We had been in the NICU for just a couple of weeks when a nurse stopped me in the bay just near my son’s bed.
“I’m Chris. I’m the charge nurse.” she said. I don’t remember my response. It was probably as polite as I could muster, but considering the circumstances, certainly not overly friendly. Shortly into the conversation she disclosed that she had a fourteen-year-old son with Down syndrome. It was at that point in our conversation I let my guard down and allowed the tears I had been holding back to leak out. And she grabbed my hand and said, “It’s all in his time. Always in his time.”
It wasn’t the advice I wanted to hear because my most pressing issue at that point was that my son wasn’t eating by mouth. He was in fact aspirating and showing no signs of being able to eat anytime soon. His time was not my time. We were only two weeks in and already getting pressure to start considering going home on a feeding tube. On top of that we were dealing what we later learned were the beginning stages of him going septic. He was very sick. Absolutely nothing was happening on my time and I doubted whether or not we would ever be able to take him outside of the walls of the hospital.
But the way Chris looked into my eyes that day, I sensed that she was giving me an important message that I needed to file away. I needed to remember what she told me.
It’s all in his time. Always in his time.
It’s been two and a half years since we were living in that hospital between the 2nd floor nesting wing and the 8th floor NICU. We are less in crisis and grieving mode now, but Chris’ words have recently been a welcome wisdom for me.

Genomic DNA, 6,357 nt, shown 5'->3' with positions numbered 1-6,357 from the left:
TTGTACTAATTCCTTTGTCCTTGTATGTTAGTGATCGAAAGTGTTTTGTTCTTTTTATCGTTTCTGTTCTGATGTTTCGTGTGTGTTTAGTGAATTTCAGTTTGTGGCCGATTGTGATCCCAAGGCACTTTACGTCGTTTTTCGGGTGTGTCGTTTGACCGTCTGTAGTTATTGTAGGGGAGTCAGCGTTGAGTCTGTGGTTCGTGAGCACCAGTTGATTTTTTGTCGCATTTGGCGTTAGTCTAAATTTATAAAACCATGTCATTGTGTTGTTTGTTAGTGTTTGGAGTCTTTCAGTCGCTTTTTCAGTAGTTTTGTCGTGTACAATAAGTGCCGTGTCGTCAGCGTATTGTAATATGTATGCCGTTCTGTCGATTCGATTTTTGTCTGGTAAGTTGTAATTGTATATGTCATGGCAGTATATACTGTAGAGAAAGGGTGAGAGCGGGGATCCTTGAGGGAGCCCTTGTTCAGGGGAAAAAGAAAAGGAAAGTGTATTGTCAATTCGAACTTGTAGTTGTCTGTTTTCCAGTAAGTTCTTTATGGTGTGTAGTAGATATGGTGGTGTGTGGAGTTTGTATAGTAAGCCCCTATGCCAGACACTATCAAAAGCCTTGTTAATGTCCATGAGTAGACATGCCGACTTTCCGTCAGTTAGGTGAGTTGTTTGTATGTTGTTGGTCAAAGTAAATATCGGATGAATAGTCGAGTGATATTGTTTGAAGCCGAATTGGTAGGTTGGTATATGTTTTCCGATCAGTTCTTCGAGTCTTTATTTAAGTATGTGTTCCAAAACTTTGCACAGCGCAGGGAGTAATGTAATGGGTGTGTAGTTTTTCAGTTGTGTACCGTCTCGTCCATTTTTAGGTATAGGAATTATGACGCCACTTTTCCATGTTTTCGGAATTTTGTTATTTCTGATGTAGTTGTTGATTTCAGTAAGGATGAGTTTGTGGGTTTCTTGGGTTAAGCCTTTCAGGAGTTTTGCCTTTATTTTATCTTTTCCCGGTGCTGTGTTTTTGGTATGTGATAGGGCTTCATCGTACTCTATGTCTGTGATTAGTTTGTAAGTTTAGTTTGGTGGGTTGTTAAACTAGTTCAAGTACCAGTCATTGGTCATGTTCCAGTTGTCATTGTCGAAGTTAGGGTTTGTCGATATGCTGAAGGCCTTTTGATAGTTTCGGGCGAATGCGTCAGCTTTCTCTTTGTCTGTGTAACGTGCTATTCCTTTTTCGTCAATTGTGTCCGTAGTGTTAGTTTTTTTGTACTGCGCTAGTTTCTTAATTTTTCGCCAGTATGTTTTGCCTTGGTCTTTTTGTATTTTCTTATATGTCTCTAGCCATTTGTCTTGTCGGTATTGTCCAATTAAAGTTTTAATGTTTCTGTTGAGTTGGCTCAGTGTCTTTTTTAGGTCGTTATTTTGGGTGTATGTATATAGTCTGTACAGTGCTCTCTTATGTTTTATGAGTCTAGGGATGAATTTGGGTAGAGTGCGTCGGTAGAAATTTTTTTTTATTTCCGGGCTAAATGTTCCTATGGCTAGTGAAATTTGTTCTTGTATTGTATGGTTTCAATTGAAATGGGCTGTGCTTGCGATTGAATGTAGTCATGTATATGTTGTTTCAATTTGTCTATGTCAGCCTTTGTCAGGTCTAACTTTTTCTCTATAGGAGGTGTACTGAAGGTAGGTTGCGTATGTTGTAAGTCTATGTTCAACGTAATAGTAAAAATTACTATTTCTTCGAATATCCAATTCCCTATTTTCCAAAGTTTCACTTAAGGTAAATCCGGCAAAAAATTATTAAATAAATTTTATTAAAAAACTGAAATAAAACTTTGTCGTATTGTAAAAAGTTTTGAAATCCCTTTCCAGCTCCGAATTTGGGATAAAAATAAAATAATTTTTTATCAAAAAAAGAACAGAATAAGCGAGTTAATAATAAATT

Over the last couple of years my son has been making some good progress. He’s showing us that he is capable of some things that we didn’t expect at this point, albeit not eating by mouth. He is walking short distances with a walker. Crawling like a boss. Grabbing his favorite toys. And making grunts or primitive signs to request things. He even says “Ma-ma.” I should be pretty ecstatic about those developments he’s made “in his time” for crying out loud. And as happy as it does make me to hear his weak high-pitched voice call for me, there is still so much not happening.
When I begin to focus on all the things he isn’t doing, I hear Chris’ voice in my head saying, It’s all in his time. As I allow her words of wisdom to become louder and more deeply rooted in my heart, the annoying voices telling me to give him more therapy, push him harder, and work more intentionally with him are shushed. Her words not only soothe my guilt over what he’s not doing, and what I could be doing to help him accomplish more, they also help me to accept and enjoy him for who he is and where he’s at developmentally right now.
Within the world of special needs parents, advanced medical care, and therapy strategies, the objective is almost always to transform your kid into a more highly functioning individual. And I do desperately want progress and development, but not for the sake of not fully loving and enjoying him along the way.
The funny thing is that on those days when we skip therapy for the sake of doing normal things–like going to the library or the children’s museum–my little boy is doing his very own version of therapy. It’s therapy that’s in his way, in his time. Therapy that is fun for me to watch and enjoy.
I’m discovering we’re all a little happier when we let him do things all in his time.